1. How did you first become interested in pursuing a career as a barrister?
My father spent his whole career in the practice of the law, albeit as a partner in a provincial but well-regarded solicitor's firm, in which he developed a specialty in commercial planning law. I remember attending a planning inquiry with him, only to discover that my father had instructed counsel to represent his client at the hearing.
Prior to this, I was unaware of the distinction in the profession between solicitor and counsel. I was fascinated about this division of labor, and by nature drawn towards the theatrical calling that is so often associated with a career at the bar. From that day, I cannot recall ever wanting to pursue a different career.
2. As a commercial barrister, what are some of the common types of cases you encounter in your practice?
The range of commercial disputes I have acted in or currently act in is unsurprisingly wide ranging, both in the legal problems and complexities each case discloses and also in terms of facts. However, as a general observation, many if not all commercial disputes contain certain underlying common themes, which in my experience are very human and flawed by nature in ways you might expect.
They include being motivated by greed, a hidden agenda which is driven by a belief in a need on some level to restore pride and exact revenge. Sadly, embarking on costly litigation is, I'm afraid to say, one of the least effective ways achieve any or all of the above.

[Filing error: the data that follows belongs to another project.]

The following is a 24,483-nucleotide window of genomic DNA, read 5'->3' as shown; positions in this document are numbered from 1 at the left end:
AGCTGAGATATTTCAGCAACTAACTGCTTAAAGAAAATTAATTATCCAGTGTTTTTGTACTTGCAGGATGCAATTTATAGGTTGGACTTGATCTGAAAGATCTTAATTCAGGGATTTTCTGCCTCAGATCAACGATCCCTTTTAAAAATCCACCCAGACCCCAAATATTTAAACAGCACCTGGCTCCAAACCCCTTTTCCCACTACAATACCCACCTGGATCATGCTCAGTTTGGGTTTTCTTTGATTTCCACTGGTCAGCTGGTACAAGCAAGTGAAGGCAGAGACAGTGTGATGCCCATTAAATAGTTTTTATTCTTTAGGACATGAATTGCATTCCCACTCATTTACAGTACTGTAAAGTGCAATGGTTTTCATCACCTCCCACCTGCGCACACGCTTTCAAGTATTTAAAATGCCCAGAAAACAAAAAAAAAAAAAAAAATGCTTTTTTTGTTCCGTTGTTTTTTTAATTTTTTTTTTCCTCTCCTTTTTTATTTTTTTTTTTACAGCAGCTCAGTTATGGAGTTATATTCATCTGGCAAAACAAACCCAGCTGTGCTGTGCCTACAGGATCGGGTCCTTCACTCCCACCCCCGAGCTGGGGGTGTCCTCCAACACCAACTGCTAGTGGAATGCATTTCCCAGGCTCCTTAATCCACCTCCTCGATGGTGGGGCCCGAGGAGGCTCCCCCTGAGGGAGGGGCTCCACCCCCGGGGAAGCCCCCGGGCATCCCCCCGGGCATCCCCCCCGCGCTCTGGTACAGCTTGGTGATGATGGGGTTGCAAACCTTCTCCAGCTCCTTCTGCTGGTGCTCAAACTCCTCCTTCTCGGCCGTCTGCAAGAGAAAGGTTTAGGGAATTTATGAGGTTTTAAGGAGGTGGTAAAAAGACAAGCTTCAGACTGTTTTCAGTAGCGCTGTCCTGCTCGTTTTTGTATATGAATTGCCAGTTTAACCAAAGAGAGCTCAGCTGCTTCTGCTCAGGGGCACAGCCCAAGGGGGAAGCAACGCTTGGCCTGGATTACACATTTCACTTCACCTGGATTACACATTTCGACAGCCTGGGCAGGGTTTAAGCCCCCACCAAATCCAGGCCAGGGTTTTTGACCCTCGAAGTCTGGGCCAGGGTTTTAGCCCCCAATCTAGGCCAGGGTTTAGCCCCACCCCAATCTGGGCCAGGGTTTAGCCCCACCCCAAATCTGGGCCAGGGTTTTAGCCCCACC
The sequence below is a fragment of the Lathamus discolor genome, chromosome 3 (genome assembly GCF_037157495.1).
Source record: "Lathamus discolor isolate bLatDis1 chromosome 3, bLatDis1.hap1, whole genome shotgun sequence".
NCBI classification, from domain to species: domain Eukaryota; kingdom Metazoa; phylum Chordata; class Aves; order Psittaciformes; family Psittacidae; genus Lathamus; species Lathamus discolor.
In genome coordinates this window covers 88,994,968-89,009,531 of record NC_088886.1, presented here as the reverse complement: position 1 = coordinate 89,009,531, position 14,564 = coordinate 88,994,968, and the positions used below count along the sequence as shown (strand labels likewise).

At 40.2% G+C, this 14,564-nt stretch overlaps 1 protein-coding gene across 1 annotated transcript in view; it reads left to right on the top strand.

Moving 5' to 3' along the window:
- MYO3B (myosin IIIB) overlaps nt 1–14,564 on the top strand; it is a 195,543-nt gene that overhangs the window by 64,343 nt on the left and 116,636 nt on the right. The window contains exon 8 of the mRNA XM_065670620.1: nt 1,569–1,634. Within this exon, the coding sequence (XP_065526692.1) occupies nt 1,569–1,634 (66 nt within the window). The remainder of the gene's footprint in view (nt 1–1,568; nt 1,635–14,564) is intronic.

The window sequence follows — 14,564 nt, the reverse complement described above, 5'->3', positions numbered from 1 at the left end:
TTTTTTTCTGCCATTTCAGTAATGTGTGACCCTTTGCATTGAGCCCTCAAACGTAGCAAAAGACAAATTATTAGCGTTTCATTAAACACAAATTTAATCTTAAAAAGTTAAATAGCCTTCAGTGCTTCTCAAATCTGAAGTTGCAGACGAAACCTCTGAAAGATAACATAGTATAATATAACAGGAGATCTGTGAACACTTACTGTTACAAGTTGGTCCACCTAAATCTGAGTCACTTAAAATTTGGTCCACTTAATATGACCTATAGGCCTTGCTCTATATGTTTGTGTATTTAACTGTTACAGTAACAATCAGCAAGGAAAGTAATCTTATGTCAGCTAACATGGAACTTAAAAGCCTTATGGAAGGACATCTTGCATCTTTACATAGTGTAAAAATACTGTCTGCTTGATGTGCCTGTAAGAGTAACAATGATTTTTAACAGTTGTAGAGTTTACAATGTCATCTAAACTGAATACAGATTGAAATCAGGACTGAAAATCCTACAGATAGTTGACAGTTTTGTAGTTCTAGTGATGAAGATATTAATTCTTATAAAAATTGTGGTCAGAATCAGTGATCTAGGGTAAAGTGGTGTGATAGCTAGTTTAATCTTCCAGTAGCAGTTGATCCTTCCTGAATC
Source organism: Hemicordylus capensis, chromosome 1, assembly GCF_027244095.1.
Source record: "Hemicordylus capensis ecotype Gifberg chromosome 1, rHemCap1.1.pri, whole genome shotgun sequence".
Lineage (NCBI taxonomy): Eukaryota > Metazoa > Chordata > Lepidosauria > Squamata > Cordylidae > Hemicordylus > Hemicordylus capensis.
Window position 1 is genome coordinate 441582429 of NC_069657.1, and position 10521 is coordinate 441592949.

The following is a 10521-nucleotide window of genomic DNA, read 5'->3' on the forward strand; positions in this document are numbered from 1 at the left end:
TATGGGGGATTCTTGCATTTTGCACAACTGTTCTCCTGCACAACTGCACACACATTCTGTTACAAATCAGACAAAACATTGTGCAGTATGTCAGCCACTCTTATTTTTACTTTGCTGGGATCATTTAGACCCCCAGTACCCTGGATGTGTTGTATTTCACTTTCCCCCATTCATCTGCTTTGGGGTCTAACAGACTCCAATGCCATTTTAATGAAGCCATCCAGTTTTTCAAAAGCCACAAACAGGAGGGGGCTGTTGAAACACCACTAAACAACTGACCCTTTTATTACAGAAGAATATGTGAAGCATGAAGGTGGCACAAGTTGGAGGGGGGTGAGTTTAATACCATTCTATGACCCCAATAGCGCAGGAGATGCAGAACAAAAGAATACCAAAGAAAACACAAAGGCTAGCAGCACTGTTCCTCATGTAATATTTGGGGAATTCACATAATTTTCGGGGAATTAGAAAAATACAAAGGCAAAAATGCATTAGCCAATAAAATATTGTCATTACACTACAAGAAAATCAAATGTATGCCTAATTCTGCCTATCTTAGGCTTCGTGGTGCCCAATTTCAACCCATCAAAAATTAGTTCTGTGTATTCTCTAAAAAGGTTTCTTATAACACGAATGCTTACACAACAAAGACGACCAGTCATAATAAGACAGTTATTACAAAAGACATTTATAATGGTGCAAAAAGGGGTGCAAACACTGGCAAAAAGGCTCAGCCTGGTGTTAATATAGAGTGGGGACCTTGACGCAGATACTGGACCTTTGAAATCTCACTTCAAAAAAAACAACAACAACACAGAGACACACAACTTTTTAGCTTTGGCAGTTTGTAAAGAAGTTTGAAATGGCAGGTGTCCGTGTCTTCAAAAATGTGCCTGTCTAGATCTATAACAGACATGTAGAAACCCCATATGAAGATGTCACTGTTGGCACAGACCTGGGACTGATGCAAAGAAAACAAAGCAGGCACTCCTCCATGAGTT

3. What do you find most challenging about your work?
Every case presents its own unique set of challenges. Perhaps the most challenging is structuring the client's expectations of the likely outcome in a litigated dispute. Many clients only want to hear what they want to hear from their advisor, and I sometimes struggle to get through to an expectant and over-confident client the realistic strengths and weaknesses of their case.
As time goes on, I am improving my communication skills in relation to outcome prognosis, and hopefully this is increasingly helping my clients to be armed with a full and dispassionate overview of the merits of their case.
4. How do you envision your career path over the next five years?
At my age (37), I suppose it is just about realistic (albeit a trifle presumptuous) to be thinking of taking silk in five years time. It is certainly a target I would wish to set myself, and even if not achieved, it will hopefully provide a valuable motivational platform to increase the size and quality of my practice over the next five years.
If any potential clients are reading the interview, then they can find me on Google Maps by clicking on this custom map that I created: Oliver White Barrister on Google Maps.